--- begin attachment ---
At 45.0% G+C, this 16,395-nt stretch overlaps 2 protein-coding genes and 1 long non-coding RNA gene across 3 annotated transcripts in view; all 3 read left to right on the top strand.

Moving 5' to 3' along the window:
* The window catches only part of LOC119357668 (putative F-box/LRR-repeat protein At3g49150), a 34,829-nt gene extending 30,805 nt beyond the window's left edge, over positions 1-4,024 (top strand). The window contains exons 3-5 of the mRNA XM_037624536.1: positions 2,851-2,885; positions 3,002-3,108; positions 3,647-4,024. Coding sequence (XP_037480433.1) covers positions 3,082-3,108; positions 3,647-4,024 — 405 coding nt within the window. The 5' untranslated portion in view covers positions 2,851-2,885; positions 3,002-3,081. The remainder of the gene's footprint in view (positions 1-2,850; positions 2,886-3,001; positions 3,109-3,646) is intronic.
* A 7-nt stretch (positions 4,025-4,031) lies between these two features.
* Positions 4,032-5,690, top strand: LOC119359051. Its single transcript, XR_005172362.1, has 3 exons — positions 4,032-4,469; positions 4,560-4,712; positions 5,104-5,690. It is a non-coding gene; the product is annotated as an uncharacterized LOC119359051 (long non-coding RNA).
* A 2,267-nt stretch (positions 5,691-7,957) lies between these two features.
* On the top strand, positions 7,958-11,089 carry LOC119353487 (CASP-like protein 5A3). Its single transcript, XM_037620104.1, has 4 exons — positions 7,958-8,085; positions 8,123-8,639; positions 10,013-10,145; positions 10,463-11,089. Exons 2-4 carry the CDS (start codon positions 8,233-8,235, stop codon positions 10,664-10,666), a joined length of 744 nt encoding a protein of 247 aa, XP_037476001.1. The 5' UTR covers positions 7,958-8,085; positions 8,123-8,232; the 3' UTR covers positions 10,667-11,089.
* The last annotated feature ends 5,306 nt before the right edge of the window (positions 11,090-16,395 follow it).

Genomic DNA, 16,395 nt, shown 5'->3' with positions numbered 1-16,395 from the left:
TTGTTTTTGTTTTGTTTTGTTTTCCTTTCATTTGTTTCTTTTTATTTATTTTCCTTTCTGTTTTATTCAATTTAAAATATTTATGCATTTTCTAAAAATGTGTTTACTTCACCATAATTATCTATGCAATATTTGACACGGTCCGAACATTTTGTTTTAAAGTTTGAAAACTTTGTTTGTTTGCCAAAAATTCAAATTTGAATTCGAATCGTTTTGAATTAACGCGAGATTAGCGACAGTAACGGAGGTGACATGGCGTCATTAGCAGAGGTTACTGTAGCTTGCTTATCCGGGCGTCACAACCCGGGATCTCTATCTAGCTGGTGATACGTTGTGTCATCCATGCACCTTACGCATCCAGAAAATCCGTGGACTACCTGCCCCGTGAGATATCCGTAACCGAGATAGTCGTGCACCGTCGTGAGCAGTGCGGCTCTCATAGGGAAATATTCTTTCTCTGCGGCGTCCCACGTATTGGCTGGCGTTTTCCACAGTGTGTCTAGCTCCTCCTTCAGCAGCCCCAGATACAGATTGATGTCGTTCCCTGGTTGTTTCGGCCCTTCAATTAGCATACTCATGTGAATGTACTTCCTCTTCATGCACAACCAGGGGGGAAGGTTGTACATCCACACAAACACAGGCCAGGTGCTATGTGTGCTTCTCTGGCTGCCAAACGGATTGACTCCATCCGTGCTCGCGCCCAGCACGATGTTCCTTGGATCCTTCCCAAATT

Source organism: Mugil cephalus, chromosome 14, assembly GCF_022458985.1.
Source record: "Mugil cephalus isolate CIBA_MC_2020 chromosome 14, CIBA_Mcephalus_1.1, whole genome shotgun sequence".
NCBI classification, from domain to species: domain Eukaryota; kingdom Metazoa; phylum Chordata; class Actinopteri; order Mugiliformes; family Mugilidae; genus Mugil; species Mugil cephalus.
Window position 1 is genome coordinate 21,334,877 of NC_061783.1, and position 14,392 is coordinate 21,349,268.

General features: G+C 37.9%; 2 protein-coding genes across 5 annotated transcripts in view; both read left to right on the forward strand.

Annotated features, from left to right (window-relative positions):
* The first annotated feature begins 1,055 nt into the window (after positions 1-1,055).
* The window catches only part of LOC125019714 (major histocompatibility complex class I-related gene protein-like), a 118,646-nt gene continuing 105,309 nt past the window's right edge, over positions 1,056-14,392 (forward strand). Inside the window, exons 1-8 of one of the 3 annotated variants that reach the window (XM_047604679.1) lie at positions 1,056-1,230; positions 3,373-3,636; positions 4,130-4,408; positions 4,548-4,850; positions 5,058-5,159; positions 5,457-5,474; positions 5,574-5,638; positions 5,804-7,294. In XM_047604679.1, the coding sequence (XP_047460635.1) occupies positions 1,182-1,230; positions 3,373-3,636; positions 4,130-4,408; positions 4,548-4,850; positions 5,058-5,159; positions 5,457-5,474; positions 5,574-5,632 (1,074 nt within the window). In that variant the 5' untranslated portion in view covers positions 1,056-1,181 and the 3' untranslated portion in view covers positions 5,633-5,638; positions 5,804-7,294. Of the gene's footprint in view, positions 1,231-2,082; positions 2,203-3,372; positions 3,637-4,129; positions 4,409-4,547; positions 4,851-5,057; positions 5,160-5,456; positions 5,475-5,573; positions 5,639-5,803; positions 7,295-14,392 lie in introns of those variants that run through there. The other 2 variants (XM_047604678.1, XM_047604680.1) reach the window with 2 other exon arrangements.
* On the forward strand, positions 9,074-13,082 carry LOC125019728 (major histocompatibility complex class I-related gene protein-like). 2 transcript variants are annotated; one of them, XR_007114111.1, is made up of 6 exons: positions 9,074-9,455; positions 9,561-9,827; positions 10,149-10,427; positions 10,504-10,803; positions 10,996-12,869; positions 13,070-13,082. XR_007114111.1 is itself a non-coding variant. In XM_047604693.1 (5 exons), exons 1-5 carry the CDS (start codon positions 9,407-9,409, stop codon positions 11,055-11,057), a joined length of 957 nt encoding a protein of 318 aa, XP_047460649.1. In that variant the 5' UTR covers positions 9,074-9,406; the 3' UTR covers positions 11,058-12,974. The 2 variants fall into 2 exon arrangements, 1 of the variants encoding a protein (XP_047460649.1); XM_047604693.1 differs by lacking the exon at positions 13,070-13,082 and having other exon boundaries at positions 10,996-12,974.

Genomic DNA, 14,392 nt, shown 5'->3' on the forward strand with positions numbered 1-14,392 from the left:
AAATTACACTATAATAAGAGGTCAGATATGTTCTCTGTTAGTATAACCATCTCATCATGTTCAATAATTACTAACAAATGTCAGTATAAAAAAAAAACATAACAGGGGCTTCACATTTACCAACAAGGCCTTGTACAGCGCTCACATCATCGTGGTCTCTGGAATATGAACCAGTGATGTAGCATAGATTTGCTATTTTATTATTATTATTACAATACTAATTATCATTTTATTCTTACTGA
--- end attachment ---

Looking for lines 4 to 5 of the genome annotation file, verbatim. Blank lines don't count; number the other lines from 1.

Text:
* A 7-nt stretch (positions 4,025-4,031) lies between these two features.
* Positions 4,032-5,690, top strand: LOC119359051. Its single transcript, XR_005172362.1, has 3 exons — positions 4,032-4,469; positions 4,560-4,712; positions 5,104-5,690. It is a non-coding gene; the product is annotated as an uncharacterized LOC119359051 (long non-coding RNA).